- Catherine Bertola
- Sculptural Installation
- Performance and Photography
- Ripon Museums
- Arts Council England’s Museum Resilience Fund
The Workhouse Museum, Ripon, was one of nine heritage sites selected by Arts&Heritage to take part in its Meeting Point 2016 programme. The museum took part in a series of A&H training workshops and visits, to learn how to successfully deliver a contemporary art project. The museum then developed their own Artist’s Brief, and presented this to 40 artists from across the UK at a networking event. From Expressions of Interest, three artists were shortlisted to draw up a more detailed proposal from which the museum selected Catherine Bertola for the commission.
All in a Day’s Work, was a new commission made by artist Catherine Bertola in response the history and architecture of the Workhouse Museum. Drawing on the history of still life and tableaux, the work sought to invoke a sense of the endless physical hardship that was endured by the inmates, and the segregation they experienced within the Workhouse.
The work featured a series of sculptural installations located within three of the sleeping cells in the old Casual Ward. The cells were filled with large quantities of materials associated with different forms of labour once undertaken by the inmates of the Workhouse: stone breaking, wood chopping and laundry. Inside the door of each room stood a solitary stool, as if waiting for another occupant to sit and begin work.
“Life at The Workhouse was hard and I’d like to give visitors to the Workhouse Museum a unique perspective by turning my installation into a living artwork, with the help of a team of enthusiastic volunteers.” – Catherine Bertola
Over the course of six days in August 2016 the static installations were activated by a series of performances, for which museum volunteers dressed in 19th Century workhouse uniforms sat alone in the cells, silently carrying out the task at hand. A series of photographs documenting these performances were left on permanent display as a reminder of what the reality of poverty once meant.
A&H commissioned a ‘making of film’ for All in a Day’s Work, capturing the artist’s process.
Before the welfare system was introduced, those without the means to support themselves would often end up in the workhouse. The Workhouse Museum occupies two buildings in the centre of Ripon.
Visitors will start at the original Gatehouse building, where they can follow an inmate’s journey through the workhouse, from admittance in the Guardian’s Room, through the indignity of the baths and fumigation process, to the cells where vagrants slept.
In the Main Block, is the Master’s study and dining room, the pantry, classroom and inmates’ dining hall. Outside the building, is the Master and Matron’s front garden, which was restored in 2018 with authentic planting.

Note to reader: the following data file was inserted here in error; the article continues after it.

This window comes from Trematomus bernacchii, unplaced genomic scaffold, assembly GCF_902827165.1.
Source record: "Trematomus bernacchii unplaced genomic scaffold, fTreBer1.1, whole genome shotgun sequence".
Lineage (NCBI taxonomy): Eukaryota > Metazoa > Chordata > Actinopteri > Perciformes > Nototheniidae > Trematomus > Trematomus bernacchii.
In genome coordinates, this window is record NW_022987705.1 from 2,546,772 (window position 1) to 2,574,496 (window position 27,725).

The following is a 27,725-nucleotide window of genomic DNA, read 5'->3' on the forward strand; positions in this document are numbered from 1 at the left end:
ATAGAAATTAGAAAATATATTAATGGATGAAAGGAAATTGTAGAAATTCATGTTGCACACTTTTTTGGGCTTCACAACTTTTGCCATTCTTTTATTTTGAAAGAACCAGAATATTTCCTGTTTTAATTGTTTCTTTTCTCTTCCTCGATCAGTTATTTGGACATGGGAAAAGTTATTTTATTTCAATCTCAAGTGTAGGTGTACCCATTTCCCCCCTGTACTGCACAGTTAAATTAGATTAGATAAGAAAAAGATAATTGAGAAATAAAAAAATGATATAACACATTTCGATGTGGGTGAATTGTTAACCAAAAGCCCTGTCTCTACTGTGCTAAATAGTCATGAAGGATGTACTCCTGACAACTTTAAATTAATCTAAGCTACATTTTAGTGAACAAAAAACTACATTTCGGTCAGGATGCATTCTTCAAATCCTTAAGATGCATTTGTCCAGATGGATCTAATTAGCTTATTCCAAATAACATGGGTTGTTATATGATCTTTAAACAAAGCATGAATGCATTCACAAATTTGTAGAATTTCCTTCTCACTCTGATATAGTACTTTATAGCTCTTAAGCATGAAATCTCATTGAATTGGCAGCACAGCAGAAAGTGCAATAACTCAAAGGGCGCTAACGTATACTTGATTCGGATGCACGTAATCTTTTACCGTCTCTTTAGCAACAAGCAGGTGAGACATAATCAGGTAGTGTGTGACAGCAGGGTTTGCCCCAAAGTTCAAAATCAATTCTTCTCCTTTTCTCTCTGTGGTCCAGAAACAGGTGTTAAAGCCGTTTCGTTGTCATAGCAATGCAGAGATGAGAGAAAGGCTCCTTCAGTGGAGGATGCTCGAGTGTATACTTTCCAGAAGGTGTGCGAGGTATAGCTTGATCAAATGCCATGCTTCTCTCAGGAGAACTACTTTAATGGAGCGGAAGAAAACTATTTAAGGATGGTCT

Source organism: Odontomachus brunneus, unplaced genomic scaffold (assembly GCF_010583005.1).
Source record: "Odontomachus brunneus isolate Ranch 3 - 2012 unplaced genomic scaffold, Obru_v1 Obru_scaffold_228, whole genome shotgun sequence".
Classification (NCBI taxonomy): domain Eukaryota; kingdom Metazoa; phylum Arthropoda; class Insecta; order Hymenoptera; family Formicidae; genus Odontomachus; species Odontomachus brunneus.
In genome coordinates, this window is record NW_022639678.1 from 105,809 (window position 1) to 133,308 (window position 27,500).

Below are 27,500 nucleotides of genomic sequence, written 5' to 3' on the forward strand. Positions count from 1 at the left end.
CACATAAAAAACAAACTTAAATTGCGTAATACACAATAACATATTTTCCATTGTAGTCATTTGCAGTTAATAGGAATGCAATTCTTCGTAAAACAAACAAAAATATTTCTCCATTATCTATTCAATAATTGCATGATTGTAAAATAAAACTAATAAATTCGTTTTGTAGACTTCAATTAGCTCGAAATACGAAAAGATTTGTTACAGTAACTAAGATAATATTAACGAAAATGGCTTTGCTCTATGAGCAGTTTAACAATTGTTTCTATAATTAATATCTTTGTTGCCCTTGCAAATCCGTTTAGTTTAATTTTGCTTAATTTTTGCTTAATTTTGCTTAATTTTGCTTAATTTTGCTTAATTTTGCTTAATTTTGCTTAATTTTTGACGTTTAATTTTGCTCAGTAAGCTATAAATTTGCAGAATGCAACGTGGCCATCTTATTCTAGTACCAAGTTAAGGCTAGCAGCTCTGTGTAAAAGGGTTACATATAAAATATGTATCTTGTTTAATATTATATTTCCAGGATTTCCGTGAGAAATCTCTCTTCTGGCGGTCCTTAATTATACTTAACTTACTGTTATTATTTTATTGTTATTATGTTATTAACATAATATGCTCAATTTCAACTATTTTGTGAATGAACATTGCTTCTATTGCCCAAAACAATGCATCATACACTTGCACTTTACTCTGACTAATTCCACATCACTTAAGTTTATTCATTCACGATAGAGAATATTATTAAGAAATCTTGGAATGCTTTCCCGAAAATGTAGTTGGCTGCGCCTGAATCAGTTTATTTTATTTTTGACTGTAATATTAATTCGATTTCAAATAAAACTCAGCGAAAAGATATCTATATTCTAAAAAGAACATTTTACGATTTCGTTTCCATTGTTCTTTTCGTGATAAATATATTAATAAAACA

Located to the rear of the Workhouse Site, is the original Workhouse Kitchen Garden, which would have been tended by the inmates and been used to feed them; 1860s gardening techniques are still used to cultivate heritage crops here.
In 1815, vagrancy had become a problem in Ripon and a vagrant office was established where people in need could seek assistance. While the 1834 Poor Law Amendment Act didn’t address vagrancy, it became such an issue that in 1837, the Poor Law Commissioners stated that vagrants should be given shelter and food in exchange for a work task. In 1877, a separate block was built to house vagrants at Ripon Union Workhouse. It contained prison-like cells where the inmates would be locked in at night, to keep the vagrants, or ‘casuals’, from interacting too much. Visitors to the Workhouse Museum can still see its cells and facilities and get a sense of what life was like for a casual workhouse inmate.
Catherine Bertola is a Newcastle based artist whose work involves drawings, objects and installations that respond directly to a place and its history. Focusing on the architecture and history of the Workhouse Bertola has drawn on materials and performance to evoke a sense of what life would have been like for people confined within the interior of the Workhouse.
Catherine Bertola (b. 1976, Rugby) studied at Newcastle University and currently lives and works in Gateshead. She has worked on a number of temporary and permanent commissions including; V&A (London, UK), National Museum Wales (Cardiff, UK), Government Art Collection (UK), The National Trust and National Trust for Scotland (UK), Vital Arts (London, UK), Leeds City Art Gallery Collection (Leeds, UK) and Locus+ (Newcastle upon Tyne, UK). She has work in several public and private collections and is represented by Workplace Gallery, Gateshead and M+R Fricke, Berlin.
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